Author(s): M. Gulumian, B. Kelman, JS Choi, CH Kim, IJ Yu
Source: Journal of Cardiology and Vascular Medicine 2020; Vol 6: 204
Abstract: Epidemiological studies suggest that air pollutants such as fine particulate matter (PM2.5) or ultrafine particles (UFP) (PM0.1) are responsible for cardiovascular and pulmonary adverse effects following both short-term and long-term exposures. One of the potential mechanisms may be adverse effects on blood coagulation. Because nanoparticles and ultrafine particles share a similar size range, nanoparticles may act as ultrafine particles. Silver nanoparticles (AgNPs) have been extensively used nanomaterials in consumer products and medical devices. Blood coagulation effects of long-term AgNP exposure via various routes have not been studied at all. We have analyzed our seven subacute to subchronic silver nanoparticle exposure studies conducted from 2008 to 2020 at various doses in healthy rats to investigate the effects of AgNP exposure on blood coagulation. Seven silver nanoparticle (AgNP) exposure studies including two subacute oral, one subchronic oral, one subacute inhalation, one subchronic inhalation, and two subacute intravenous injections, were analyzed. Among the seven studies, only one oral subacute study showed a significant effect on active partial thromboplastin time (aPTT) in the high dose female rats, and one subacute inhalation study showed significant effects on a PTT in all concentration groups in male rats compared to that for the control. Other studies did not show any nanoparticle exposure to relevant dose-dependent effects on blood coagulation. Therefore, the effect of subacute and subchronic exposure to AgNP on blood coagulation in the healthy rat is not clear yet.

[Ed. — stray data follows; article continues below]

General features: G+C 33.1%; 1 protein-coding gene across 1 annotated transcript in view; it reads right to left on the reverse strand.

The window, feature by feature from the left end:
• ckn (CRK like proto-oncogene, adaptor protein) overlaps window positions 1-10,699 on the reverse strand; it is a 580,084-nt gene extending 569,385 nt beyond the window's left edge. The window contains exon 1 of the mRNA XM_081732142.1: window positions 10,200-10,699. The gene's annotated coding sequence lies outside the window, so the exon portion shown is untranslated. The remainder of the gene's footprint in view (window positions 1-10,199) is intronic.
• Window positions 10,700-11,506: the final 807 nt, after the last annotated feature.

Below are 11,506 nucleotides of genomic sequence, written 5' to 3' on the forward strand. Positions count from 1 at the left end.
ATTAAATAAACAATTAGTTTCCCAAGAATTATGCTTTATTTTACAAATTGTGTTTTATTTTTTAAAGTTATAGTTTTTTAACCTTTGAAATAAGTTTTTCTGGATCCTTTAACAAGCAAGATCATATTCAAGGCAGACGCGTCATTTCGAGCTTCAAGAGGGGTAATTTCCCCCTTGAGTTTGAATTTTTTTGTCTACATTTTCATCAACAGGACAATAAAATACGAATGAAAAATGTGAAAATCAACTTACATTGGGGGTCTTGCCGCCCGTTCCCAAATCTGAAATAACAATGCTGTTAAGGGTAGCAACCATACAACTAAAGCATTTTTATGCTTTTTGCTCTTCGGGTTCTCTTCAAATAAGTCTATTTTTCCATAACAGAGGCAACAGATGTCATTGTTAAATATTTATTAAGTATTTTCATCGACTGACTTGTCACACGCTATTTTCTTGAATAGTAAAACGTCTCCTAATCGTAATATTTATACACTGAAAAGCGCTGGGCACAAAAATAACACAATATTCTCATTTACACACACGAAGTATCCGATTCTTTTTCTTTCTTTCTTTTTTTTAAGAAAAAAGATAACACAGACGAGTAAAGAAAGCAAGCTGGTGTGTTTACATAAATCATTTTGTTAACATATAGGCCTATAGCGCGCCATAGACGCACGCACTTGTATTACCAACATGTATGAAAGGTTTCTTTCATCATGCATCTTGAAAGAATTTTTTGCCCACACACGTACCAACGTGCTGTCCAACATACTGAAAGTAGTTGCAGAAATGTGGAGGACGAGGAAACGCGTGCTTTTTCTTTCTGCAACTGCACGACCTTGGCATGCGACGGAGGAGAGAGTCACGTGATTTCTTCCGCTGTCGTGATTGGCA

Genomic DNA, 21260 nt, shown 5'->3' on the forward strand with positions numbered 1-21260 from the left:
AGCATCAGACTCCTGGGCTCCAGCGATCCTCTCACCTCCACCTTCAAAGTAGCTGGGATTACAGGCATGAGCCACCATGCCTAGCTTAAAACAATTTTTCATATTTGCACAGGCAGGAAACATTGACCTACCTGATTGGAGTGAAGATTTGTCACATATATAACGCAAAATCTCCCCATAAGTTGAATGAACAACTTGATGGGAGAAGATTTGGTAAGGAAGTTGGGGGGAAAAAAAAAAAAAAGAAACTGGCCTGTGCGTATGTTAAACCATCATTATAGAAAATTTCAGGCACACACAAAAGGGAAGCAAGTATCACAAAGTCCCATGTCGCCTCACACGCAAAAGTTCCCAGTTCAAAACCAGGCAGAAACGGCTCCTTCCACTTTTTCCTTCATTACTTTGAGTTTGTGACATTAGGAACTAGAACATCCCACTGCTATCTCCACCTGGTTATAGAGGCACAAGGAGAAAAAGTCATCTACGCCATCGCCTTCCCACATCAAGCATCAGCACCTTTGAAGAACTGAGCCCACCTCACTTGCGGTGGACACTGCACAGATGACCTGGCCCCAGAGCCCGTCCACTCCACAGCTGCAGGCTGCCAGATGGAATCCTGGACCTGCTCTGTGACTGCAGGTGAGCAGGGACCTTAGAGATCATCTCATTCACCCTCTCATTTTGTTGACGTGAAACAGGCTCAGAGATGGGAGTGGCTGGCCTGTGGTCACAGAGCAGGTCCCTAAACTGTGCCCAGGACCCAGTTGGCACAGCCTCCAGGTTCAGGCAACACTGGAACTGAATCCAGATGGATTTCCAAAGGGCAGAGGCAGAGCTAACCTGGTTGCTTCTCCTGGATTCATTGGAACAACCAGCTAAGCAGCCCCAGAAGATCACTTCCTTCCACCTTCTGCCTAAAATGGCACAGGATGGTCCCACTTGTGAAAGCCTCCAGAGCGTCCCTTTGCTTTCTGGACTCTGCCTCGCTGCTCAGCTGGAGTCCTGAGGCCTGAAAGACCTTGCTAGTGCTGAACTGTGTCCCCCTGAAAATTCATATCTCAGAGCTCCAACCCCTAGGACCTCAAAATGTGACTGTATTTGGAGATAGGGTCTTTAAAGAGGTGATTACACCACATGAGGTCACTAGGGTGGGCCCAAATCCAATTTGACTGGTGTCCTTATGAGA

Keywords: blood coagulation; silver nanoparticles; nanoparticles; subacute; subchronic exposure; long-term exposure